Victim or Survivor

There’s a thought-provoking post here about what we call people who have been raped.

For most of my life, people who were raped were simply “victims.” Then I went through training to work with those people – mostly women – and was told that “survivor” is the better term, because it focuses on their strength and agency. So I capitulated and used “survivor” to describe them and myself.

But it never felt right when I used it to describe myself. I have always been keenly aware when I say it that I am using someone else’s term. While I’ve obviously survived (in the sense that I didn’t die) and even thrived (I’ve been fortunate enough to accomplish most of my goals), the term “rape survivor” hangs on me like an ill-fitted suit.

I think I prefer to say I was a victim of rape, and that post does a good job of stating the why of that. For the most part, I want it known that was done to me was a crime. I only became a victim because someone chose to victimize me. Calling myself a “survivor” takes him out of the picture, and why should he get that benefit?

I’m curious what others think.

(That said, I support everyone’s right to describe their rape in terms that fit them best. I’m not out to convince anyone they should consider herself a victim if she doesn’t feel the word fits.)



  1. I agree. I have never thought of myself as a survivor, either. Obviously, I’m not dead, but my life (luckily) was not in peril. However, some intangible part of me DID die. Like a phoenix, I live on, but a little different. Who knows? Maybe even a little less. On the other hand, I was quite lucky and for many women their lives may have been in peril. Were that the case for me, I think I would then call myself a survivor.

  2. demogirl06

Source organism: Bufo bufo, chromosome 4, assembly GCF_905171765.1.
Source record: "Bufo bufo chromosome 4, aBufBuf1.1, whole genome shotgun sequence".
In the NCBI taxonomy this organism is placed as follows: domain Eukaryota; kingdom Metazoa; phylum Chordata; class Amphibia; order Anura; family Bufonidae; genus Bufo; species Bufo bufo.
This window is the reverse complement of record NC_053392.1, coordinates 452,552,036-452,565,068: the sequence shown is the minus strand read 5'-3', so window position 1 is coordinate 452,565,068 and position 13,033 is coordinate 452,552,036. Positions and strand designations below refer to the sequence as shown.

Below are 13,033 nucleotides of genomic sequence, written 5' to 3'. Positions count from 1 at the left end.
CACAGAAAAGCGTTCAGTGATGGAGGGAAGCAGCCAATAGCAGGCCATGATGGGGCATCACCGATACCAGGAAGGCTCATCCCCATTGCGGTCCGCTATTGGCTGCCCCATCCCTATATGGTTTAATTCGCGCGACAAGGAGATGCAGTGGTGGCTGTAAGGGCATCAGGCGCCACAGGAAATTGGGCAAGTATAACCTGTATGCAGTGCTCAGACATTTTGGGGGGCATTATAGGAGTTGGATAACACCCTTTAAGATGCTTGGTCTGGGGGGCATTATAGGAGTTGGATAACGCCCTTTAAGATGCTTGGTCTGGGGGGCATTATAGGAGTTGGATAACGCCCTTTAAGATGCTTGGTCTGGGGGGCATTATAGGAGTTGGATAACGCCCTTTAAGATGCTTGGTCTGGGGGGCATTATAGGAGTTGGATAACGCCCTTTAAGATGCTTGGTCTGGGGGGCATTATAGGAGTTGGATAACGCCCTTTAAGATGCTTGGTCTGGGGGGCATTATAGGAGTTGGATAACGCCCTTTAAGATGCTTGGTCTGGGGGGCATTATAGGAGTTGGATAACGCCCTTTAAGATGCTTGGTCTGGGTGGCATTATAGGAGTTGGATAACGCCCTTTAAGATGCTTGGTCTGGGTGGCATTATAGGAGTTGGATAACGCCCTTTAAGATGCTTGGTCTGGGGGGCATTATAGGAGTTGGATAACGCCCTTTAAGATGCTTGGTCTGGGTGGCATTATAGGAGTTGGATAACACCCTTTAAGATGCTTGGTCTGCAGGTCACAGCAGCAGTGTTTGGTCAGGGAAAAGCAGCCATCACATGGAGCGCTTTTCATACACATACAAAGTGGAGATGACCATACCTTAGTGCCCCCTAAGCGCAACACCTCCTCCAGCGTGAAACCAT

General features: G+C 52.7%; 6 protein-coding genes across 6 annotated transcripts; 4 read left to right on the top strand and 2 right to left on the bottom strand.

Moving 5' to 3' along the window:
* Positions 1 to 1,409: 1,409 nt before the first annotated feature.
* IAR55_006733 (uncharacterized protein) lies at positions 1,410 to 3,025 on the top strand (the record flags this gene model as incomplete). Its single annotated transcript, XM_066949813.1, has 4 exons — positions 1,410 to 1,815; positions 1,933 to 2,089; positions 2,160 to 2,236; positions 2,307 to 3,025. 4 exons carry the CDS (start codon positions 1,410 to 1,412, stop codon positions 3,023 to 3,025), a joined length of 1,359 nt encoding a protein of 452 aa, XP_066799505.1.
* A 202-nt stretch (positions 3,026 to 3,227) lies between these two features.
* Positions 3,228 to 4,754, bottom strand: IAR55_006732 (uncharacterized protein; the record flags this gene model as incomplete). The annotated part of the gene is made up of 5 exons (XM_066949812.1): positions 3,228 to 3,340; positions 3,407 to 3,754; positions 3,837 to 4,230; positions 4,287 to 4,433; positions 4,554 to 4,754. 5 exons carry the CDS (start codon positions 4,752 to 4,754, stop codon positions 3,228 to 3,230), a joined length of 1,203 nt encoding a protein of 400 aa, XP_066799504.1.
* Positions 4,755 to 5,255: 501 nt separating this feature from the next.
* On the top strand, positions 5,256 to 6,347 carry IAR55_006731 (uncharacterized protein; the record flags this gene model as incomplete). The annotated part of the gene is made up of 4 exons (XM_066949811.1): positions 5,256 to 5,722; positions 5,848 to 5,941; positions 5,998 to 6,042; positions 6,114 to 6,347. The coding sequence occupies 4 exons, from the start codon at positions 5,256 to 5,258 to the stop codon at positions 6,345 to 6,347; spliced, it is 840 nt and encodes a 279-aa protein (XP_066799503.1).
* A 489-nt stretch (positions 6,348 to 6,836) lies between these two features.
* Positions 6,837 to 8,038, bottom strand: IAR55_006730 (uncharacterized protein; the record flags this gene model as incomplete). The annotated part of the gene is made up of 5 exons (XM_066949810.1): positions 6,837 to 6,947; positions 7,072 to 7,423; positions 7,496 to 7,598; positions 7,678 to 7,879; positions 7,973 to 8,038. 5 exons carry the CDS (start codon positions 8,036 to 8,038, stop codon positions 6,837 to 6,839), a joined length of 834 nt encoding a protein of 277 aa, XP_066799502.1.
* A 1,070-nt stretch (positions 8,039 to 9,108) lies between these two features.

“-women are encouraged to drop the label of victim, which implies a crime was willfully done against her, to survivor, which implies ‘yeah you got raped, but at least you’re alive’. Takes the focus away from the perpetrator. Suggests raped woman should be grateful her rape was only a MERE RAPE and not a rape/murder”

    That quote sums it up best for me.

    I’m not into the “survivor” word. I think it downplays the truth of rape acts, and simultaneously exaggerates most rape contexts. Of course, if you are jumped on the street and raped at knife point, USE the word survivor. I wouldn’t have to think too hard to understand. But if I ever find myself not willfully coerced into sex with a man, I would consider myself victimized, exploited, harmed, injured, tricked, fooled, and any number of other situations in which rape can occur, but in which my SURVIVAL was not exactly on the line.

    I could downplay the meaning of “survive,” if we want to split hairs. I survive… I continue to exist in spite of danger/hardship. I do this every day when I cross streets, when my immune system fights off potential invaders, when I walk through a bad neighborhood, when I drink too much and puke my guts out all night. None of these circumstances “victimized” me. These are not person-to-person situations.

  3. Ali

    I can see the value in both terms, depending on the context. As you related, you learned to use the term “survivor” in the context of counseling women struggling to cope / come to terms with the terrible thing that happened to them. In that instance, using “survivor” instead of “victim” may be the best choice. The goal is to help the woman move beyond her trauma, not to remind her that she’s been victimized.

    In general, though, and in places like media reports, “victim” is certainly the more appropriate term. If nothing else, it’s stylistically consistent usage when referring to one who has fallen afoul of a crime — a newspaper wouldn’t report on a “carjacking survivor”, they’d say “the victim of a carjacking.” Rape is a crime; the raped are victims of that crime.

    Or, to get denotational about it: the dictionary defines victim as “a person who suffers from a destructive or injurious action or agency” and survivor as “a person who continues to function or prosper in spite of opposition, hardship, or setbacks.” Different words for different circumstances.

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